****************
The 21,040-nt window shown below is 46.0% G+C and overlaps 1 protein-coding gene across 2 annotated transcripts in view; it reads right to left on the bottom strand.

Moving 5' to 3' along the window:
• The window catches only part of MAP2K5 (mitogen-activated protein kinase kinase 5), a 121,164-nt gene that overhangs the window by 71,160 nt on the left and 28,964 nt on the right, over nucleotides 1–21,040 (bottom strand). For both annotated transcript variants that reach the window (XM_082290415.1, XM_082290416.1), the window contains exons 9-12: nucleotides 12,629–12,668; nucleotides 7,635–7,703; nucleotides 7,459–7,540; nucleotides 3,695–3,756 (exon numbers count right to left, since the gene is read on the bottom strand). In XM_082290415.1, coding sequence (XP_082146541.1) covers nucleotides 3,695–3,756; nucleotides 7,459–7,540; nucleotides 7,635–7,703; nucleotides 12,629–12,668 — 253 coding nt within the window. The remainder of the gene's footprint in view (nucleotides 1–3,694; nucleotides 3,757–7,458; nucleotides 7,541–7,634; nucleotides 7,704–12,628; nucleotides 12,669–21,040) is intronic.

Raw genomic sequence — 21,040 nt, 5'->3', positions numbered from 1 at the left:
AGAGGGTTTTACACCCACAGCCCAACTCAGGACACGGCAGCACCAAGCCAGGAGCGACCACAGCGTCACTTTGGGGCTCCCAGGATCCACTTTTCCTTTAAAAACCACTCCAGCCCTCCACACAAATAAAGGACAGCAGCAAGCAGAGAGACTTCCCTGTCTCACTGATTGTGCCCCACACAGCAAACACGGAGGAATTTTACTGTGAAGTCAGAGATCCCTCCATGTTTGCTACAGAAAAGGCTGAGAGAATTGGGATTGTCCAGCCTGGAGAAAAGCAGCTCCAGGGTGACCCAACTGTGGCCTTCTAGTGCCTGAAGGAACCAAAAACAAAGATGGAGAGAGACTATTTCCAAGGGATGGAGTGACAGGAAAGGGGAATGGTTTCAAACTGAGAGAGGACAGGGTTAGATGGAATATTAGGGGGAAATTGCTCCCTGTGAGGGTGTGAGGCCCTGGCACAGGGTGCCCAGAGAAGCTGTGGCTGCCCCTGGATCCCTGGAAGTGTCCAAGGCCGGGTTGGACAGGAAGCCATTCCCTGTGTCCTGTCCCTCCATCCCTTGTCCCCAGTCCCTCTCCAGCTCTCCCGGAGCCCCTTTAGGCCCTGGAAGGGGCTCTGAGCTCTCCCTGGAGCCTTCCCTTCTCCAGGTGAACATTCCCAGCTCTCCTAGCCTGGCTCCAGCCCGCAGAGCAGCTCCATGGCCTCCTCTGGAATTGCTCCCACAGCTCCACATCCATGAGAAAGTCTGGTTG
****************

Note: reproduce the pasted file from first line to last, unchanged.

The 21,040-nt window shown below is 46.0% G+C and overlaps 1 protein-coding gene across 2 annotated transcripts in view; it reads right to left on the bottom strand.

Moving 5' to 3' along the window:
• The window catches only part of MAP2K5 (mitogen-activated protein kinase kinase 5), a 121,164-nt gene that overhangs the window by 71,160 nt on the left and 28,964 nt on the right, over nucleotides 1–21,040 (bottom strand). For both annotated transcript variants that reach the window (XM_082290415.1, XM_082290416.1), the window contains exons 9-12: nucleotides 12,629–12,668; nucleotides 7,635–7,703; nucleotides 7,459–7,540; nucleotides 3,695–3,756 (exon numbers count right to left, since the gene is read on the bottom strand). In XM_082290415.1, coding sequence (XP_082146541.1) covers nucleotides 3,695–3,756; nucleotides 7,459–7,540; nucleotides 7,635–7,703; nucleotides 12,629–12,668 — 253 coding nt within the window. The remainder of the gene's footprint in view (nucleotides 1–3,694; nucleotides 3,757–7,458; nucleotides 7,541–7,634; nucleotides 7,704–12,628; nucleotides 12,669–21,040) is intronic.

Raw genomic sequence — 21,040 nt, 5'->3', positions numbered from 1 at the left:
AGAGGGTTTTACACCCACAGCCCAACTCAGGACACGGCAGCACCAAGCCAGGAGCGACCACAGCGTCACTTTGGGGCTCCCAGGATCCACTTTTCCTTTAAAAACCACTCCAGCCCTCCACACAAATAAAGGACAGCAGCAAGCAGAGAGACTTCCCTGTCTCACTGATTGTGCCCCACACAGCAAACACGGAGGAATTTTACTGTGAAGTCAGAGATCCCTCCATGTTTGCTACAGAAAAGGCTGAGAGAATTGGGATTGTCCAGCCTGGAGAAAAGCAGCTCCAGGGTGACCCAACTGTGGCCTTCTAGTGCCTGAAGGAACCAAAAACAAAGATGGAGAGAGACTATTTCCAAGGGATGGAGTGACAGGAAAGGGGAATGGTTTCAAACTGAGAGAGGACAGGGTTAGATGGAATATTAGGGGGAAATTGCTCCCTGTGAGGGTGTGAGGCCCTGGCACAGGGTGCCCAGAGAAGCTGTGGCTGCCCCTGGATCCCTGGAAGTGTCCAAGGCCGGGTTGGACAGGAAGCCATTCCCTGTGTCCTGTCCCTCCATCCCTTGTCCCCAGTCCCTCTCCAGCTCTCCCGGAGCCCCTTTAGGCCCTGGAAGGGGCTCTGAGCTCTCCCTGGAGCCTTCCCTTCTCCAGGTGAACATTCCCAGCTCTCCTAGCCTGGCTCCAGCCCGCAGAGCAGCTCCATGGCCTCCTCTGGAATTGCTCCCACAGCTCCACATCCATGAGAAAGTCTGGTTG